Ginger can be many things. It can be spicy, floral, citrusy—or all three at the same time. It can present its flavors mildly or be more intense. It can eaten on its own, made into candy, or paired with honey for a fragrant tea. It makes the base of beloved confections like gingersnap cookies, and is fundamental in cuisines throughout South Asia—from India to China, Vietnam to Japan—as well as in the Caribbean and all over the West. It also has a long history of being used for various medical purposes, said to help alleviate nausea and act as an anti-inflammatory.
So what exactly is ginger? And what are the best ways to store it? Here’s everything you need to know about this knobby ingredient and how to store it properly.
What is Ginger?
Many people call ginger a root, but it’s actually a rhizome—a subterranean plant stem that sends out shoots from things called nodes. The fact that it’s pulled from the earth serves to explain its gnarly appearance. It’s in the same family as other recognizably similar rhizomes turmeric and galangal.
What is Ginger?
Ginger is a rhizome, or a subterranean plant stem that sends out shoots from nodes. It's commonly used as a spice or as a natural remedy.
When you’re confronted with a heap of ginger at the supermarket or farmer’s market, there are only a few key things you need to look out for when picking an impeccable piece: taut, firm skin, no shriveled, dry looking, or fuzzy spots, and it should feel a bit heavy for its size.
You should also avoid buying smaller pieces of ginger as these are likely drier than larger, whole pieces of ginger.
How to Store Ginger Properly
From submerging hunks of peeled ginger in vodka to keep them fresh to literally planting some in a pot on your windowsill, there are lots of methods for storing fresh ginger, but not all of them are worth trying for yourself. The very best, most reliable ways of storing ginger are also (luckily for us) the simplest. Here are the four best methods for storing ginger:
- Whole, unpeeled, in the crisper drawer: If you use ginger in a lot of different ways for many different recipes—from fresh minced as a garnish for curries to thin slices for fresh ginger teas, this is your best choice for storing ginger. Place your whole, unpeeled piece of ginger into a plastic bag, press all the air out, seal it, and place it in your crisper drawer. This way, it will keep for about three weeks—just make sure to remove as much air as you can, each time you open the bag up and break a piece off.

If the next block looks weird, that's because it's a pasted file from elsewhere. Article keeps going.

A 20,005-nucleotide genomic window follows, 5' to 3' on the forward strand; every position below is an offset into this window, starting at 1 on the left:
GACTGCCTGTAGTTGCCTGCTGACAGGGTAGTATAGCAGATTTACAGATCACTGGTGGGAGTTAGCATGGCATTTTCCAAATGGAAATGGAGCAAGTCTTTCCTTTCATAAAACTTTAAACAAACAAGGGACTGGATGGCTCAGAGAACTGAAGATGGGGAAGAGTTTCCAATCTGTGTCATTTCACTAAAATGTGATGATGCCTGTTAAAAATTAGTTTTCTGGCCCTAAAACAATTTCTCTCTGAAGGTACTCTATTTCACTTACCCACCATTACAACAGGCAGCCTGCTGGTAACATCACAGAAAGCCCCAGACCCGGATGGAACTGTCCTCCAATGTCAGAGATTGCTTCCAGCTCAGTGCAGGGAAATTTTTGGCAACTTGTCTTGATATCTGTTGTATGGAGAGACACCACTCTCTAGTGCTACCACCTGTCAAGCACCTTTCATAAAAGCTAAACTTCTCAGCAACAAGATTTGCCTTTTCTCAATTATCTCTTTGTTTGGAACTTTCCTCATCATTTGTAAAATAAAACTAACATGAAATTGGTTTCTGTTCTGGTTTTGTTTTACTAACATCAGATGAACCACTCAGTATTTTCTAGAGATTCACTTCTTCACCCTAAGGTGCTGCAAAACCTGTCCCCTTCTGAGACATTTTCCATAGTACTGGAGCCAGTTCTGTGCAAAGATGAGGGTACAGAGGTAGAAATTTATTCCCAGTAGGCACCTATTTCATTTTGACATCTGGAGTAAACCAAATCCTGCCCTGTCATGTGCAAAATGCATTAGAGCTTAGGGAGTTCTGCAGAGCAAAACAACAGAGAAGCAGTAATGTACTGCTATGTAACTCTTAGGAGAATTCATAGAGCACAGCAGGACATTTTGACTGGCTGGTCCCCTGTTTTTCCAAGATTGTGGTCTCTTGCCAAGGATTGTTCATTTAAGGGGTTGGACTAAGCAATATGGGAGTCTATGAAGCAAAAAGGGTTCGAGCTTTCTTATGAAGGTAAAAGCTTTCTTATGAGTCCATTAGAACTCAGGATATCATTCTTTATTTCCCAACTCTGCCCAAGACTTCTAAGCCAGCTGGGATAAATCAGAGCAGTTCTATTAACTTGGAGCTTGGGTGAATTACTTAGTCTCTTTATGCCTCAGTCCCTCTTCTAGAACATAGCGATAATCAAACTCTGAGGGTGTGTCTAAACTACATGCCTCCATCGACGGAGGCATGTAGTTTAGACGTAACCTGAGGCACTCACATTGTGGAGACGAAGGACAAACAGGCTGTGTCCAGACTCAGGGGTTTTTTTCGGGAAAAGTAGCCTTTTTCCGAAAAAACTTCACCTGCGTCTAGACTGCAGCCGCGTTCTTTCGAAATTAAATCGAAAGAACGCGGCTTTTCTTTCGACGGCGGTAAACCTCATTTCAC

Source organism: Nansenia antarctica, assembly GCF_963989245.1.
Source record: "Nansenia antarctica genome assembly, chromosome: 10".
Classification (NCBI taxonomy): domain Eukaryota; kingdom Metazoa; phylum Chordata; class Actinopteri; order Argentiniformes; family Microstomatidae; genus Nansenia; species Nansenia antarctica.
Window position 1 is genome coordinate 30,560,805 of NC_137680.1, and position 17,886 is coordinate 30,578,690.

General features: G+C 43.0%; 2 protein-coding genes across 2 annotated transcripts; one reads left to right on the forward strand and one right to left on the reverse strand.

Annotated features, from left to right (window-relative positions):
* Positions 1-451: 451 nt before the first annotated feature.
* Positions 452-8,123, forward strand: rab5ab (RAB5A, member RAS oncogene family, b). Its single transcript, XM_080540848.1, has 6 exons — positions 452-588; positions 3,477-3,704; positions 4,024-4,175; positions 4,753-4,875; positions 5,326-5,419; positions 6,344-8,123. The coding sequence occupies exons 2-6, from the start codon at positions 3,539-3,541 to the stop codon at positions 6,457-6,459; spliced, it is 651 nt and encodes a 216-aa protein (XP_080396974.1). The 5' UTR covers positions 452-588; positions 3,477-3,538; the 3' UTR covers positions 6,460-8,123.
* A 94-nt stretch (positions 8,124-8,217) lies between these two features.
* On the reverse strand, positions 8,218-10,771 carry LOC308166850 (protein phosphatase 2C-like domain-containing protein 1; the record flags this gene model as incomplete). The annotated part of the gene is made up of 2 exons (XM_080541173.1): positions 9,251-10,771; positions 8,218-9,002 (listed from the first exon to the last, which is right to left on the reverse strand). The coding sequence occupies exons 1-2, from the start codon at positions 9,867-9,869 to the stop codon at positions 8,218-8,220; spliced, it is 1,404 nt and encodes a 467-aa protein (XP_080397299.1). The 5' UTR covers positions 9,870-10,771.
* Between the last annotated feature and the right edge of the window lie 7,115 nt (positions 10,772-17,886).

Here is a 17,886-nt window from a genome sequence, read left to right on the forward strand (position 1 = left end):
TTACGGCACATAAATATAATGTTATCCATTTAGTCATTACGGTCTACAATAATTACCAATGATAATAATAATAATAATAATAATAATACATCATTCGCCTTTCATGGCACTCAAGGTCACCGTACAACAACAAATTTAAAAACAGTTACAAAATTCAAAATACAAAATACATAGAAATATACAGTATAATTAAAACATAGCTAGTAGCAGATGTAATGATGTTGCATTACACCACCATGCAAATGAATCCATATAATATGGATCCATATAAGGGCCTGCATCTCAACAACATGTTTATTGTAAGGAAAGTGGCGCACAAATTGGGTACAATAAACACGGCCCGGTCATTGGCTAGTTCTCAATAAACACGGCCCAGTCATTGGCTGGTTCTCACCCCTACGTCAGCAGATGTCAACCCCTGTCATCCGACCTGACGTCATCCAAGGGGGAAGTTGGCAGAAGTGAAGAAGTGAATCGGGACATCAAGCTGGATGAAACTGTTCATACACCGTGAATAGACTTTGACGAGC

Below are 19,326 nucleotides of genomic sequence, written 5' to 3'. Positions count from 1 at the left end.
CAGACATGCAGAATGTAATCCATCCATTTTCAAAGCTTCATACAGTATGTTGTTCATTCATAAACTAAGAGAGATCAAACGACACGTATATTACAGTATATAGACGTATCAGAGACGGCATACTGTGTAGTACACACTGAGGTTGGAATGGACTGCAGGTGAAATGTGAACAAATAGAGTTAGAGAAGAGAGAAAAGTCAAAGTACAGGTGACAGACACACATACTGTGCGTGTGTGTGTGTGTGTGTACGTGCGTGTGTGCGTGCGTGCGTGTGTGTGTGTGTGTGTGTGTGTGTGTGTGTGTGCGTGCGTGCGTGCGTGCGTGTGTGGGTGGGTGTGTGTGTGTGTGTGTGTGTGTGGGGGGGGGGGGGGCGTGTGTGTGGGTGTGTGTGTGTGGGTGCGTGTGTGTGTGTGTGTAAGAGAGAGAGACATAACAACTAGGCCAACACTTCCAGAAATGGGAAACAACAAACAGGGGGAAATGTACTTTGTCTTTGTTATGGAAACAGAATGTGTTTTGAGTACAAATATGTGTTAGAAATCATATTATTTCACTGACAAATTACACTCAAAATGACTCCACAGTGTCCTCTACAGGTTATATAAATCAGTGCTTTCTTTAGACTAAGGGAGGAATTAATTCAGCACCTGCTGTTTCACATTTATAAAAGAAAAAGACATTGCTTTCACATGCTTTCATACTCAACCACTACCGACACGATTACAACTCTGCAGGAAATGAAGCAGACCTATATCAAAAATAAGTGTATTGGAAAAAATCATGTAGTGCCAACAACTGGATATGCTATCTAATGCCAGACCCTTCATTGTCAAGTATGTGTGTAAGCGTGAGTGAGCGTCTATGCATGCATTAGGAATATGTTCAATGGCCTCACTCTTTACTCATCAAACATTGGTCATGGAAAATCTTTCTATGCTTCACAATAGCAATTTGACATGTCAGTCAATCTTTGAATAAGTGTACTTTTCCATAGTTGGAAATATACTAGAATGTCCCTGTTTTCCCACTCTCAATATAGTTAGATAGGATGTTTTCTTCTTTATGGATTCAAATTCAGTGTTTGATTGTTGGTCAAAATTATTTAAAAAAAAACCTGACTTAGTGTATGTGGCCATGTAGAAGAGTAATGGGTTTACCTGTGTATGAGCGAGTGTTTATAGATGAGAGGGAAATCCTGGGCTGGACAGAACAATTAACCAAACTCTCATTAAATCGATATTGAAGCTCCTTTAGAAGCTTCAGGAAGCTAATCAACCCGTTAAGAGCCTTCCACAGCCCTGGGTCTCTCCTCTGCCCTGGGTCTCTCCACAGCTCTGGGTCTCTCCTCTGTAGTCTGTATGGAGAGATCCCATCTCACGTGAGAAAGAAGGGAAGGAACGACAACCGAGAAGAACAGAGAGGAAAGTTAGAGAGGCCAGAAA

- Whole, peeled, in the freezer: If you use ginger mostly for cooking, grating it into the base for sauces, soups, stews, or even for dressings or cocktails, this method is great for you. Peel your whole knob of ginger (more on that below!), wrap it up in a piece of plastic wrap or a plastic bag, and keep it in the freezer. When you need some, simply grab it, grate it finely with a microplane and it’s ready to use. This way, your ginger will keep just about indefinitely, as long as it doesn’t succumb to freezer burn—so keep it wrapped up tight!
- Puréed in the fridge or freezer: For those of you that use tons of ginger, all the time, and want to prep a lot of ginger to keep on hand for use at a moment’s notice, this is the storage method for you. Slice the ginger crosswise and add to a food processor. Blend with just a bit of water (add half a tablespoon at a time until the mixture is able to run on its own, you don’t want to add too much) until very smooth. You can also use a neutral oil instead of water if you’d like. Transfer the paste to an airtight jar to store in the fridge for up to one week or into a plastic bag (air removed and sealed) to freeze and store just about indefinitely. Freeze the bag flat so you can cut or break off small chunks of the paste as needed, or even freeze the paste in ice cube trays and transfer to a plastic bag for easy grab and go portions. They thaw quickly, so they can be added directly to pans, pots, mugs for tea, or blenders for smoothies.